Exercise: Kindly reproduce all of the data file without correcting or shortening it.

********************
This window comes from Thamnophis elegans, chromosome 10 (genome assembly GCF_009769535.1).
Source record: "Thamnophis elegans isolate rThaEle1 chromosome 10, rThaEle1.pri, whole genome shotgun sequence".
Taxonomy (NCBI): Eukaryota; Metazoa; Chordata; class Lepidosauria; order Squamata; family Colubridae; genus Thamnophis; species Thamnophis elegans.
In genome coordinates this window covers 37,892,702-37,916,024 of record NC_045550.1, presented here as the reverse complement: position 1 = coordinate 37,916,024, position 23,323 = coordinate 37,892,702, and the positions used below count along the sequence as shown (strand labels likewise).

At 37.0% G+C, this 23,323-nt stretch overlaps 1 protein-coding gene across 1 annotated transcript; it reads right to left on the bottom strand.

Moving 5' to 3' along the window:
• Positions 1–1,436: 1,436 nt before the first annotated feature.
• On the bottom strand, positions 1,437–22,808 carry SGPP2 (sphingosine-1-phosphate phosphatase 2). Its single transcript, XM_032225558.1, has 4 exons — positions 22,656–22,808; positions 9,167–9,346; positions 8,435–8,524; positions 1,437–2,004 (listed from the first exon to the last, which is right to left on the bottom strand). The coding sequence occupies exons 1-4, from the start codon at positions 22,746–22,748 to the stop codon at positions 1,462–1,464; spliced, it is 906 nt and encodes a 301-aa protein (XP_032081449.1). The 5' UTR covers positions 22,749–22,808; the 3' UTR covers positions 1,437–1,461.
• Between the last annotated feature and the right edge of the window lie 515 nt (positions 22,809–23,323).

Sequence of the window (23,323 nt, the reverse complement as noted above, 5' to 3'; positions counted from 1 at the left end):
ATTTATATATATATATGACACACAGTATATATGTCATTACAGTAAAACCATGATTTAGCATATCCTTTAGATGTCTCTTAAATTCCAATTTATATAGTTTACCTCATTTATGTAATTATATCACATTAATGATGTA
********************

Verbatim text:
This window comes from Thamnophis elegans, chromosome 10 (genome assembly GCF_009769535.1).
Source record: "Thamnophis elegans isolate rThaEle1 chromosome 10, rThaEle1.pri, whole genome shotgun sequence".
Taxonomy (NCBI): Eukaryota; Metazoa; Chordata; class Lepidosauria; order Squamata; family Colubridae; genus Thamnophis; species Thamnophis elegans.
In genome coordinates this window covers 37,892,702-37,916,024 of record NC_045550.1, presented here as the reverse complement: position 1 = coordinate 37,916,024, position 23,323 = coordinate 37,892,702, and the positions used below count along the sequence as shown (strand labels likewise).

At 37.0% G+C, this 23,323-nt stretch overlaps 1 protein-coding gene across 1 annotated transcript; it reads right to left on the bottom strand.

Moving 5' to 3' along the window:
• Positions 1–1,436: 1,436 nt before the first annotated feature.
• On the bottom strand, positions 1,437–22,808 carry SGPP2 (sphingosine-1-phosphate phosphatase 2). Its single transcript, XM_032225558.1, has 4 exons — positions 22,656–22,808; positions 9,167–9,346; positions 8,435–8,524; positions 1,437–2,004 (listed from the first exon to the last, which is right to left on the bottom strand). The coding sequence occupies exons 1-4, from the start codon at positions 22,746–22,748 to the stop codon at positions 1,462–1,464; spliced, it is 906 nt and encodes a 301-aa protein (XP_032081449.1). The 5' UTR covers positions 22,749–22,808; the 3' UTR covers positions 1,437–1,461.
• Between the last annotated feature and the right edge of the window lie 515 nt (positions 22,809–23,323).

Sequence of the window (23,323 nt, the reverse complement as noted above, 5' to 3'; positions counted from 1 at the left end):
ATTTATATATATATATGACACACAGTATATATGTCATTACAGTAAAACCATGATTTAGCATATCCTTTAGATGTCTCTTAAATTCCAATTTATATAGTTTACCTCATTTATGTAATTATATCACATTAATGATGTA